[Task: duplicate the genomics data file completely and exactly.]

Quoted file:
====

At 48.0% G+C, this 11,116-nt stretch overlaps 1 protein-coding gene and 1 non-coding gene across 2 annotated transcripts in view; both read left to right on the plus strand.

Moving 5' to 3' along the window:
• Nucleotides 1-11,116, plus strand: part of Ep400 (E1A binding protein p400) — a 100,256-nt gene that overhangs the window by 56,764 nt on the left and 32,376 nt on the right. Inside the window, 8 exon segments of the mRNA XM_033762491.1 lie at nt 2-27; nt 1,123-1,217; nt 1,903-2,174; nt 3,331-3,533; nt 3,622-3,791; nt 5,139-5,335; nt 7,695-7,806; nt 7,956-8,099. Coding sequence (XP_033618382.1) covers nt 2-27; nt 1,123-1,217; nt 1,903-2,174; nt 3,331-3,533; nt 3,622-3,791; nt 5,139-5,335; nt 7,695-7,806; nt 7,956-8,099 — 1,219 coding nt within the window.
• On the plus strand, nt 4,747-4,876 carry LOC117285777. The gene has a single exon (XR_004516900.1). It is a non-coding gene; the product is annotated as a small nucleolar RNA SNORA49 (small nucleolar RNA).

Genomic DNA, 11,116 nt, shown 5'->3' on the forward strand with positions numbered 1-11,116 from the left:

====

At 48.0% G+C, this 11,116-nt stretch overlaps 1 protein-coding gene and 1 non-coding gene across 2 annotated transcripts in view; both read left to right on the plus strand.

Moving 5' to 3' along the window:
• Nucleotides 1-11,116, plus strand: part of Ep400 (E1A binding protein p400) — a 100,256-nt gene that overhangs the window by 56,764 nt on the left and 32,376 nt on the right. Inside the window, 8 exon segments of the mRNA XM_033762491.1 lie at nt 2-27; nt 1,123-1,217; nt 1,903-2,174; nt 3,331-3,533; nt 3,622-3,791; nt 5,139-5,335; nt 7,695-7,806; nt 7,956-8,099. Coding sequence (XP_033618382.1) covers nt 2-27; nt 1,123-1,217; nt 1,903-2,174; nt 3,331-3,533; nt 3,622-3,791; nt 5,139-5,335; nt 7,695-7,806; nt 7,956-8,099 — 1,219 coding nt within the window.
• On the plus strand, nt 4,747-4,876 carry LOC117285777. The gene has a single exon (XR_004516900.1). It is a non-coding gene; the product is annotated as a small nucleolar RNA SNORA49 (small nucleolar RNA).

Genomic DNA, 11,116 nt, shown 5'->3' on the forward strand with positions numbered 1-11,116 from the left: